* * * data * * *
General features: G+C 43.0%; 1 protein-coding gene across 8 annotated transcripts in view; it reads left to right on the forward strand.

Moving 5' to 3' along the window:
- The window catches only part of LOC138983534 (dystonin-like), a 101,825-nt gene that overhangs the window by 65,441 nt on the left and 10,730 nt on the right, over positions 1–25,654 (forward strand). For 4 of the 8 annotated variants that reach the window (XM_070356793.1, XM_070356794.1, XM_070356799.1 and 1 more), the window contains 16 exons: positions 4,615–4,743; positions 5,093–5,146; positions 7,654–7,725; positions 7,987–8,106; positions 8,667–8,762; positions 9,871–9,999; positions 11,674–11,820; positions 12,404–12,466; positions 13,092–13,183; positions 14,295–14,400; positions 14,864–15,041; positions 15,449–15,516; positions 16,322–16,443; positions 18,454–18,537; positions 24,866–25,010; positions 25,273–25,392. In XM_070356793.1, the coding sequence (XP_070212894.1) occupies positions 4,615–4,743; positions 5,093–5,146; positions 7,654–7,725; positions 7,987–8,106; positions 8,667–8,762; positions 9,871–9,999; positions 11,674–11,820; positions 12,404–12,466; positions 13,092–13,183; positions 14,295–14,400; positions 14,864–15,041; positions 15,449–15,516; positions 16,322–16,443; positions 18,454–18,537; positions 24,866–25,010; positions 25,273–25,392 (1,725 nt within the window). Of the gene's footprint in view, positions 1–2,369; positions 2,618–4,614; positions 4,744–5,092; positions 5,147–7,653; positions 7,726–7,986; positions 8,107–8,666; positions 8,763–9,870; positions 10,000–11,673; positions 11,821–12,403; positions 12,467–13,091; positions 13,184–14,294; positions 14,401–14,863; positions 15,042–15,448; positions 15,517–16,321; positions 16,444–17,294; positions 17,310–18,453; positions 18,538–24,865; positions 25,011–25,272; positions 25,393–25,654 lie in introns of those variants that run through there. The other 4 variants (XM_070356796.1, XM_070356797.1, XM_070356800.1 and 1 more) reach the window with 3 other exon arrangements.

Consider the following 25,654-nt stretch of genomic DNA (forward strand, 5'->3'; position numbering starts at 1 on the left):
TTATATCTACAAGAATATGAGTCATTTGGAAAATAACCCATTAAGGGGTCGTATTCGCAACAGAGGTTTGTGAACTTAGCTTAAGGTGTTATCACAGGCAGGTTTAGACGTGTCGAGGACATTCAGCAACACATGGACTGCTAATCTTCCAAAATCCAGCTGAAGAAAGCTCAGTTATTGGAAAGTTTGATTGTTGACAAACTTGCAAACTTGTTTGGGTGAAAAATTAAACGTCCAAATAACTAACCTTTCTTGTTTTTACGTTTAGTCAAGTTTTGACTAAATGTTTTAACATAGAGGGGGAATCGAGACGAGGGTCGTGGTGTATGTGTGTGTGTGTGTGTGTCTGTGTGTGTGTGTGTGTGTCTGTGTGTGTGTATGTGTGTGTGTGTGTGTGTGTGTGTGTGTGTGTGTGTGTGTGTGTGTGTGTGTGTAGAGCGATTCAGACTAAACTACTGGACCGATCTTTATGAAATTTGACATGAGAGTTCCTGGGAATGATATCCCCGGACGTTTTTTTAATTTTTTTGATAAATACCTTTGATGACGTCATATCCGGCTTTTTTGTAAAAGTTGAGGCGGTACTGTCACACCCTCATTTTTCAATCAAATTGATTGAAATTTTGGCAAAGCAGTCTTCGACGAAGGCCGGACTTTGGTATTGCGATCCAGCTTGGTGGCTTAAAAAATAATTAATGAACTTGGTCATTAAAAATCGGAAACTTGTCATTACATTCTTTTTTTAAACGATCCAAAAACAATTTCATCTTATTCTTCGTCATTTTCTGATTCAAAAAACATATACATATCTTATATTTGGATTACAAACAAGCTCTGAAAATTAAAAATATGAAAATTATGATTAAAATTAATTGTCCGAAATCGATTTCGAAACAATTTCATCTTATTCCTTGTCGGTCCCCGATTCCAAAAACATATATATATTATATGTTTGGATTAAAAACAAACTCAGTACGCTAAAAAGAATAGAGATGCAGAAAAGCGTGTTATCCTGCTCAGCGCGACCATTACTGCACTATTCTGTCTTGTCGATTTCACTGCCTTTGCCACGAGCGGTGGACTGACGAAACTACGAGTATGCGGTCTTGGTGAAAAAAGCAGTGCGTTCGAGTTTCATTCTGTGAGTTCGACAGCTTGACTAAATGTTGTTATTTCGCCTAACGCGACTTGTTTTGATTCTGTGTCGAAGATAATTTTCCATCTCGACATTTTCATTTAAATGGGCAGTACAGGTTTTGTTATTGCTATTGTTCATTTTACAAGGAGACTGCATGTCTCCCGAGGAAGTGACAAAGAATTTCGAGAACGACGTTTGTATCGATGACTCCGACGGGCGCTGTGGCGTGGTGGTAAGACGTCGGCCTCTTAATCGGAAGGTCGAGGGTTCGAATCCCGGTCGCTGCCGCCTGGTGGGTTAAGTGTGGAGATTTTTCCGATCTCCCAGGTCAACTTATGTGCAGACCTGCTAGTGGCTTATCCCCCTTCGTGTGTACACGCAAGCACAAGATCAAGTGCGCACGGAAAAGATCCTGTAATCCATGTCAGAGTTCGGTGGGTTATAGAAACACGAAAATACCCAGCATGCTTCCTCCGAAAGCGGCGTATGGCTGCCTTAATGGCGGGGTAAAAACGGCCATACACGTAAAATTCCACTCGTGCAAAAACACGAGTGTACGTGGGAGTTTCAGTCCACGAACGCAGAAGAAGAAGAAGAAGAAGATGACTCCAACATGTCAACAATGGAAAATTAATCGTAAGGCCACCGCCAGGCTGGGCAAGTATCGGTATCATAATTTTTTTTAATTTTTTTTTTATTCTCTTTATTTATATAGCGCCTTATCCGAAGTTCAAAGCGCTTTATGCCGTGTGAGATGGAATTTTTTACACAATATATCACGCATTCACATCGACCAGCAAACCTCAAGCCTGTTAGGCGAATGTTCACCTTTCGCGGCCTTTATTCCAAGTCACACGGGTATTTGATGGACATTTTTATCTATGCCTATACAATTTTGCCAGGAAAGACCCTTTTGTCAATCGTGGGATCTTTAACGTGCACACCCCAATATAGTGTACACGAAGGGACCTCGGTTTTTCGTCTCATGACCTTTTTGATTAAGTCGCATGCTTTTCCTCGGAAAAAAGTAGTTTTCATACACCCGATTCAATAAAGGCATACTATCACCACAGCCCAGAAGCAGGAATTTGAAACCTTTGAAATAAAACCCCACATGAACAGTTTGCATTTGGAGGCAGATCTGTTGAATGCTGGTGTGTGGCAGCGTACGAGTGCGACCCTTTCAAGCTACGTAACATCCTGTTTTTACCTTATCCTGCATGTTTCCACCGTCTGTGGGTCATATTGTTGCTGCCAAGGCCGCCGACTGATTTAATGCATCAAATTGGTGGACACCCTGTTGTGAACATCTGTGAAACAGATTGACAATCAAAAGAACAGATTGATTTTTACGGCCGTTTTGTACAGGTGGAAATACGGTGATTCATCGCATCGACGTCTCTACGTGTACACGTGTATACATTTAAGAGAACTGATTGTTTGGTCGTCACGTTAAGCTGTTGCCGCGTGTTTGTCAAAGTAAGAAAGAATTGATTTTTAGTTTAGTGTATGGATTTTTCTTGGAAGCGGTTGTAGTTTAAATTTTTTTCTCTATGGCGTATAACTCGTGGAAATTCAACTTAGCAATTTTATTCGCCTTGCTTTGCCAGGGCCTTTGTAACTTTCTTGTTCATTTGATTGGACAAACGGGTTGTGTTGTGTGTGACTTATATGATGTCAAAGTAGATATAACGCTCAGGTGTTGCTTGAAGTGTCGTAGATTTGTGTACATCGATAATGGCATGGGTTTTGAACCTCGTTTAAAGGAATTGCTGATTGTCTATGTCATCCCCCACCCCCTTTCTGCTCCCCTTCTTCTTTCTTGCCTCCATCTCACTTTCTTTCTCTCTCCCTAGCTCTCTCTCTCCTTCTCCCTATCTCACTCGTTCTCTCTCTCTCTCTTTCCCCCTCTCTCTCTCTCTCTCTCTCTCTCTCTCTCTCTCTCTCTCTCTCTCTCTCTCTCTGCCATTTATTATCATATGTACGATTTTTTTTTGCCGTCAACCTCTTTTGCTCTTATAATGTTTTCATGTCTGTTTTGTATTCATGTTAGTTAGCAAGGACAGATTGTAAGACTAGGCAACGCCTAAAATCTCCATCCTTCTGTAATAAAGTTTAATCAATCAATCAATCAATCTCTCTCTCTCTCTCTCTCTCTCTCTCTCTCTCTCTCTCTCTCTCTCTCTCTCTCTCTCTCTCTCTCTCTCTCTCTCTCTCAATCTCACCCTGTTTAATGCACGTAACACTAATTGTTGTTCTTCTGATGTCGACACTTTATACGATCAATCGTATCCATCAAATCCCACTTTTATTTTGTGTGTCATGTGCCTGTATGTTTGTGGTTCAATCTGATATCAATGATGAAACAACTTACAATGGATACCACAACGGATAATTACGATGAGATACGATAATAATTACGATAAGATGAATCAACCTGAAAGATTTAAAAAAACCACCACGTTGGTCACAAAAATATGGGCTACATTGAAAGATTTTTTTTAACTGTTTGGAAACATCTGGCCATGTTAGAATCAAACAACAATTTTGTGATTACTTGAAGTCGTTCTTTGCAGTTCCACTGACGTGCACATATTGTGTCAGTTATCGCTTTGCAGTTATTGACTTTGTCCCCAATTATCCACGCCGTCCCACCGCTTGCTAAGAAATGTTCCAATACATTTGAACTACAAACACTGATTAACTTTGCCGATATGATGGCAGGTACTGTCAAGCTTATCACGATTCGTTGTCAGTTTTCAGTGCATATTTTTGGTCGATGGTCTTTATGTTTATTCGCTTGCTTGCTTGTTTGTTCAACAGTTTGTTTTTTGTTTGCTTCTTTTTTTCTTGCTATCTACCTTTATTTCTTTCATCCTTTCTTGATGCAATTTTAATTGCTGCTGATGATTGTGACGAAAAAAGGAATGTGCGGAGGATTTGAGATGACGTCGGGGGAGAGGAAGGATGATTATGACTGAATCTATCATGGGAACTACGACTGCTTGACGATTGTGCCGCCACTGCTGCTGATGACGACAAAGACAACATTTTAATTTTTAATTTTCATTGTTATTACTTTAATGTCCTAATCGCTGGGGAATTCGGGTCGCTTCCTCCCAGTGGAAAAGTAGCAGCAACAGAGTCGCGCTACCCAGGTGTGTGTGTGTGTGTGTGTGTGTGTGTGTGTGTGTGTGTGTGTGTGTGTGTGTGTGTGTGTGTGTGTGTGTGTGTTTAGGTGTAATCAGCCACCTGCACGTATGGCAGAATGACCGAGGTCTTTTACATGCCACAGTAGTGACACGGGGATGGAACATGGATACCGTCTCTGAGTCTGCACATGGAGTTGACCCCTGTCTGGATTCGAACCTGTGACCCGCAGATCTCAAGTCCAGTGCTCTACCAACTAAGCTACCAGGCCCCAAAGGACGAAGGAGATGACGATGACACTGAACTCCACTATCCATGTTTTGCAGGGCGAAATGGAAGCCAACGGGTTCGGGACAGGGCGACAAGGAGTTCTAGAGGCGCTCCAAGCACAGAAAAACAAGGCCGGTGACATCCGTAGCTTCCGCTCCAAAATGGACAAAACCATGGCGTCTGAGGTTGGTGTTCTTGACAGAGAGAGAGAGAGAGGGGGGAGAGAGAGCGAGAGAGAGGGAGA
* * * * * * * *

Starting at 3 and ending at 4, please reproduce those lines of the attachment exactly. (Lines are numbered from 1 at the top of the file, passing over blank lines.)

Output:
- The window catches only part of LOC138983534 (dystonin-like), a 101,825-nt gene that overhangs the window by 65,441 nt on the left and 10,730 nt on the right, over positions 1–25,654 (forward strand). For 4 of the 8 annotated variants that reach the window (XM_070356793.1, XM_070356794.1, XM_070356799.1 and 1 more), the window contains 16 exons: positions 4,615–4,743; positions 5,093–5,146; positions 7,654–7,725; positions 7,987–8,106; positions 8,667–8,762; positions 9,871–9,999; positions 11,674–11,820; positions 12,404–12,466; positions 13,092–13,183; positions 14,295–14,400; positions 14,864–15,041; positions 15,449–15,516; positions 16,322–16,443; positions 18,454–18,537; positions 24,866–25,010; positions 25,273–25,392. In XM_070356793.1, the coding sequence (XP_070212894.1) occupies positions 4,615–4,743; positions 5,093–5,146; positions 7,654–7,725; positions 7,987–8,106; positions 8,667–8,762; positions 9,871–9,999; positions 11,674–11,820; positions 12,404–12,466; positions 13,092–13,183; positions 14,295–14,400; positions 14,864–15,041; positions 15,449–15,516; positions 16,322–16,443; positions 18,454–18,537; positions 24,866–25,010; positions 25,273–25,392 (1,725 nt within the window). Of the gene's footprint in view, positions 1–2,369; positions 2,618–4,614; positions 4,744–5,092; positions 5,147–7,653; positions 7,726–7,986; positions 8,107–8,666; positions 8,763–9,870; positions 10,000–11,673; positions 11,821–12,403; positions 12,467–13,091; positions 13,184–14,294; positions 14,401–14,863; positions 15,042–15,448; positions 15,517–16,321; positions 16,444–17,294; positions 17,310–18,453; positions 18,538–24,865; positions 25,011–25,272; positions 25,393–25,654 lie in introns of those variants that run through there. The other 4 variants (XM_070356796.1, XM_070356797.1, XM_070356800.1 and 1 more) reach the window with 3 other exon arrangements.

Consider the following 25,654-nt stretch of genomic DNA (forward strand, 5'->3'; position numbering starts at 1 on the left):